The world's attention is focused on Copenhagen this week. Regardless of the outcome, businesses around the world have the opportunity to begin tipping the balance to mitigate climate change. We can and should take the initiative and make a difference.
Every aspect of business offers opportunity to be more sustainable and efficient -- using the least amount of scarce resources and having the smallest environmental impact. We all see the long term trends of increasing hydrocarbon costs and the challenges in handling and treating potentially toxic materials. Increasingly, there's alignment between what's good for the environment and what's good for business. Today, well-run companies focus on sustainability, and their results are better because of it.
A powerful way companies can drive change is through the supply chain -- the global network of suppliers, manufacturers and partners it works with to make and distribute its products. Optimizing a supply chain around environmental sustainability creates an effect far beyond the corporate headquarters.
My employer, HP, has a global supply chain that's more than $60 billion -- one of the world's largest. With a footprint that large, even modest improvements can have substantial impact. But more importantly, corporations of any size can make a proportional difference by focusing on three key strategies: Efficiency, Transparency and Collaboration.
While there isn't a generally agreed metric to measure the overall efficiency of a business, carbon footprint is becoming a proxy for the efficiency of an organization and its impact on the environment. Measuring and reducing carbon footprints will naturally lead businesses to increase their efficiency and eliminate waste.
The carbon footprint associated with the materials, manufacturing and distribution services HP directly procures is about 5.3 million metric tons of CO2 per year. We're focused on reducing it in a number of ways, starting with greater efficiency.
For instance, adjusting shipping and distribution modes can offer real opportunities to lower CO2 emissions. The strategies don't have to be complex. At HP, we typically ship our products by air or ocean to regional distribution centers, and then by truck or rail to their final destinations. More and more, we are converting shipments from air freight to ocean freight -- reducing greenhouse gas emissions. Going by ocean produces only about 1/60th of the CO2 equivalent of air transport. We've also worked closely with the US Environmental Protection Agency to establish the SmartWay requirements for efficient truck transport. Today, 100 percent of our US truck carriers are EPA SmartWay certified.
Supply operations impact the entire product life cycle from sourcing raw materials to recycling and reuse. Responsible mining practices are a key raw material lever - together, we need to do more here. In addition, a product's "end of life" is also a key window to reduce environmental impact by reclaiming important input materials and life cycle energy. For that reason, HP has worked to recover and process about 1.7 billion pounds of electronic products since 1987--- and we are on our way to accomplishing our goal to recover 2 billion pounds by the end of 2010.
Operational efficiency benefits every stakeholder in the chain, all the way to the customer. If you're not efficient you can't be sustainable or in the long term, profitable.
In order to bring about positive change, the private sector must also be transparent and open. More and more, customers insist on buying from companies that they trust to be environmentally responsible.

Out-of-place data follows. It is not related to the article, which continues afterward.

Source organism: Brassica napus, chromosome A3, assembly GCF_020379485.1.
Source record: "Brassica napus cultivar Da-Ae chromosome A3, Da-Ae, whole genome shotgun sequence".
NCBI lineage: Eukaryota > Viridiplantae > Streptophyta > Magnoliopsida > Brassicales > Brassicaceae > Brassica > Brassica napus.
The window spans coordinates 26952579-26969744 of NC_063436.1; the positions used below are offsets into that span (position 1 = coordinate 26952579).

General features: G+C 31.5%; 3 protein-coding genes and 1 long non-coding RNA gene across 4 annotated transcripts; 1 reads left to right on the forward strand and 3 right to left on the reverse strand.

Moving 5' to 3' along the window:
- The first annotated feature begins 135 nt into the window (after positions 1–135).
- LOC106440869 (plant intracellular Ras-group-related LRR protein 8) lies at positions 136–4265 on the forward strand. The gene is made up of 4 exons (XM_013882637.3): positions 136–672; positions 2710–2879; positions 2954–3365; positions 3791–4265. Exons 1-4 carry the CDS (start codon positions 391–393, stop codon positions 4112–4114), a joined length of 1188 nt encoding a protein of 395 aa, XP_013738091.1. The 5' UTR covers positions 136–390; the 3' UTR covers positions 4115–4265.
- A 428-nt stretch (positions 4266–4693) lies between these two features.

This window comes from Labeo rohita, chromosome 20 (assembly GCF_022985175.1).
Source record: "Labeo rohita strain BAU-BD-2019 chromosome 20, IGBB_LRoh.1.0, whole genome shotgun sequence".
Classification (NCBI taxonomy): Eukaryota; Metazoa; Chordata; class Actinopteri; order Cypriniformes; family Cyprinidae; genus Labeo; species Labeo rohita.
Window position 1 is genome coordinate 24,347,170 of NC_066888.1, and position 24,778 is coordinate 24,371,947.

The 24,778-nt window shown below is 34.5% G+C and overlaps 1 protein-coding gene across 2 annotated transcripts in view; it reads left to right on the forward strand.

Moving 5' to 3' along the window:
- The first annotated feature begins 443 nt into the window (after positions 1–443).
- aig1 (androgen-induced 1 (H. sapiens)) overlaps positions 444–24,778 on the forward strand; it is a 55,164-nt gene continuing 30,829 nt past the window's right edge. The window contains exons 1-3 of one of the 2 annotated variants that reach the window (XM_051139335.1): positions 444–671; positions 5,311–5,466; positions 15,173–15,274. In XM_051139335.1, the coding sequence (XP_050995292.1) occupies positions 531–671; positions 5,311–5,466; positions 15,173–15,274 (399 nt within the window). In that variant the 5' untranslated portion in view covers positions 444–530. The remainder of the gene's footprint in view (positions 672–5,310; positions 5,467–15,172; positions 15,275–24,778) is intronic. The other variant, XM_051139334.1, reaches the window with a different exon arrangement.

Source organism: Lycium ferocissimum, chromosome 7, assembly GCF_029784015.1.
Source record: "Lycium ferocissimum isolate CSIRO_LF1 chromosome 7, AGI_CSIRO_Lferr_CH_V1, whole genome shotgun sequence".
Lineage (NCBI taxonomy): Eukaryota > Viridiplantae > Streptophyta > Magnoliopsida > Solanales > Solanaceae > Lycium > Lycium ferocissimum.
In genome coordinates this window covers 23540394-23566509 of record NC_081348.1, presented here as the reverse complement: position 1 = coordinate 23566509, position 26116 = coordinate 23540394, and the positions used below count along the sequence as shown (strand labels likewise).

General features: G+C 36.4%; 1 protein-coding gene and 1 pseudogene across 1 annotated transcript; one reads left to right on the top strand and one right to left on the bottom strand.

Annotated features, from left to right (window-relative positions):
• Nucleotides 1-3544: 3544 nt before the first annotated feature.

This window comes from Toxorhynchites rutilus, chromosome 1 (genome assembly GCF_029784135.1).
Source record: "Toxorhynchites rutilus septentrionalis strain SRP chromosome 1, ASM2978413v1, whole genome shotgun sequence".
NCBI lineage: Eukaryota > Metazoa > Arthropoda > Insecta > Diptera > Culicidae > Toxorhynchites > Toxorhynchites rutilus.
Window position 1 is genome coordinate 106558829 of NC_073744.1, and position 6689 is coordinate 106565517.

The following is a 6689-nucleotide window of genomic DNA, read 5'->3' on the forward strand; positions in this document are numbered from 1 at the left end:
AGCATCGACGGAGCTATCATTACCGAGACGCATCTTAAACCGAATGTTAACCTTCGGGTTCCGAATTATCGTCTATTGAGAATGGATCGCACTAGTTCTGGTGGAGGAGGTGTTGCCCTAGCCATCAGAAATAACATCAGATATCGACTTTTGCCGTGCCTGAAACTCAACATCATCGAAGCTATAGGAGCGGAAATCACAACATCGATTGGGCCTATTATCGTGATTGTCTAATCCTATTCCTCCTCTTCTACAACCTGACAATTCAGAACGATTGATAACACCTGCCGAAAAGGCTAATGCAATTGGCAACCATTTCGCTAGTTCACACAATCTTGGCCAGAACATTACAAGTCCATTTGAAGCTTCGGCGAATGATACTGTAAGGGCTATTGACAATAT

Being held publicly accountable for progress toward goals -- as well as your setbacks -- is a key ingredient to success. That's why HP has been reporting through the Carbon Disclosure Project since its inception and verifying carbon emissions from our facilities based on the Greenhouse Gas Protocol. In 2008, HP became the first major IT company to publish aggregate supply chain emissions, including those of our first-tier suppliers.
Like many others in our industry, HP's supply chain includes numerous 3rd party suppliers and partners. It's hard to be held accountable when the elements of your supply chain are a closely guarded secret. That's why HP took the unusual step in 2008 of disclosing our top 100 suppliers -- we hope others in our industry follow that lead.
Like many things in business, the greatest leverage in our sustainability efforts is coming from collaboration. The multiplier effect of an entire ecosystem working towards a common goal is clearly more effective than any one company working alone. We are coming together, sharing innovations and developing standards.
Efforts like the Electronics Industry Citizenship Coalition (EICC), which HP helped found in 2004, foster responsible management and operational practices in the areas of labor, ethics, environment, worker's health and safety across the electronics supply chain. Ninety-eight percent of HP's first-tier suppliers have agreed to adopt the EICC's code of conduct, resulting in higher adoption rates of social and environmental policies worldwide. Further, the EICC has established the first industry-wide tool for tracking supply chain carbon emissions.
Others are doing very promising work in this area, too. For example, we are working with Walmart and The Sustainability Consortium on a sustainability index for consumer products. This voluntary system - transparent and based on open standards - has the potential to stimulate competition and spark innovation across a wide range of consumer industries.
Together, business leaders should work with standards organizations, governments and regulatory authorities to establish clear goals -- and new ways of collaborating to minimize impacts to our environment.
Companies across many industries are making a difference. We encourage others to join and extend the effort to slow the changes in our climate.